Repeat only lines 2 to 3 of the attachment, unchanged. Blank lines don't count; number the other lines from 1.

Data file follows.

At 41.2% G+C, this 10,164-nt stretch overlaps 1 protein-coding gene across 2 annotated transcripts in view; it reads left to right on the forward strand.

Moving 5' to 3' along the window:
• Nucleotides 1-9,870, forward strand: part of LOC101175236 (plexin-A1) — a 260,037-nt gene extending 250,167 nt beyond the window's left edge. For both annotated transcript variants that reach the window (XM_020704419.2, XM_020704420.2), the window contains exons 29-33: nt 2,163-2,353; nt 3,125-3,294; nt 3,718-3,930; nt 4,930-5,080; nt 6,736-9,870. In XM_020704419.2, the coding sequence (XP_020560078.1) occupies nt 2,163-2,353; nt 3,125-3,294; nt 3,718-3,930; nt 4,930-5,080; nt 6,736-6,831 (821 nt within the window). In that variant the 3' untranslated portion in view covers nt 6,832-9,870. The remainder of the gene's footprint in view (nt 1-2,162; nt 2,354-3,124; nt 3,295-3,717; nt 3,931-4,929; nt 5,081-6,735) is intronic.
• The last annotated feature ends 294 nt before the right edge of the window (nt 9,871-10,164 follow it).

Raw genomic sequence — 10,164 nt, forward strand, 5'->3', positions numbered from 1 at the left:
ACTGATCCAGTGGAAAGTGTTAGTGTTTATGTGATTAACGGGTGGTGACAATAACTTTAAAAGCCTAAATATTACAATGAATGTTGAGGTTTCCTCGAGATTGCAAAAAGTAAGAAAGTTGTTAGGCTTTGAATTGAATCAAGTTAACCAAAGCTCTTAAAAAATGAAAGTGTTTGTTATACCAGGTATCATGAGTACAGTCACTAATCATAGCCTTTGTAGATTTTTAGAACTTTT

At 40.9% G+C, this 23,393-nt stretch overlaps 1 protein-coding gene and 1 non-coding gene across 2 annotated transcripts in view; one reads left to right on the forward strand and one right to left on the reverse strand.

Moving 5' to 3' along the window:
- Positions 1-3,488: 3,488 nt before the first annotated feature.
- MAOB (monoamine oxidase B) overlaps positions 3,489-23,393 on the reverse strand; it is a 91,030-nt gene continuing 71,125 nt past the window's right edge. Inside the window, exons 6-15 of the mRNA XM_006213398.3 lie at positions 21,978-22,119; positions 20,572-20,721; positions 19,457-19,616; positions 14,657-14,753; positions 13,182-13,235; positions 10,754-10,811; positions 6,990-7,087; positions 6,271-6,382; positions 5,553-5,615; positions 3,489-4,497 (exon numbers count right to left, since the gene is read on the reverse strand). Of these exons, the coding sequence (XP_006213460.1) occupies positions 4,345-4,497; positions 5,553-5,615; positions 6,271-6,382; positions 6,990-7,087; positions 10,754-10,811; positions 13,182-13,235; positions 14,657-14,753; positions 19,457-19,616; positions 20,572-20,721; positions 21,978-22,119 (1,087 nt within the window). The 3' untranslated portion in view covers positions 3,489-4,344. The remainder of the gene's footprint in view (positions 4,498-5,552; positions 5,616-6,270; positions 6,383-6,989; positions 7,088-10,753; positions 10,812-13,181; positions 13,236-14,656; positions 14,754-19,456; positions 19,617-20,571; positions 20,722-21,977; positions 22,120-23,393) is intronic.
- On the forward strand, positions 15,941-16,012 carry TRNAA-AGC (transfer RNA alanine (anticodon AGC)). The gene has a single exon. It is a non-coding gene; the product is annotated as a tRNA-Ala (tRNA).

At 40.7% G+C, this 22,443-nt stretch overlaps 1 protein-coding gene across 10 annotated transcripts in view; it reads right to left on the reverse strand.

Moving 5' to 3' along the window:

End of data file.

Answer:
Moving 5' to 3' along the window:
• Nucleotides 1-9,870, forward strand: part of LOC101175236 (plexin-A1) — a 260,037-nt gene extending 250,167 nt beyond the window's left edge. For both annotated transcript variants that reach the window (XM_020704419.2, XM_020704420.2), the window contains exons 29-33: nt 2,163-2,353; nt 3,125-3,294; nt 3,718-3,930; nt 4,930-5,080; nt 6,736-9,870. In XM_020704419.2, the coding sequence (XP_020560078.1) occupies nt 2,163-2,353; nt 3,125-3,294; nt 3,718-3,930; nt 4,930-5,080; nt 6,736-6,831 (821 nt within the window). In that variant the 3' untranslated portion in view covers nt 6,832-9,870. The remainder of the gene's footprint in view (nt 1-2,162; nt 2,354-3,124; nt 3,295-3,717; nt 3,931-4,929; nt 5,081-6,735) is intronic.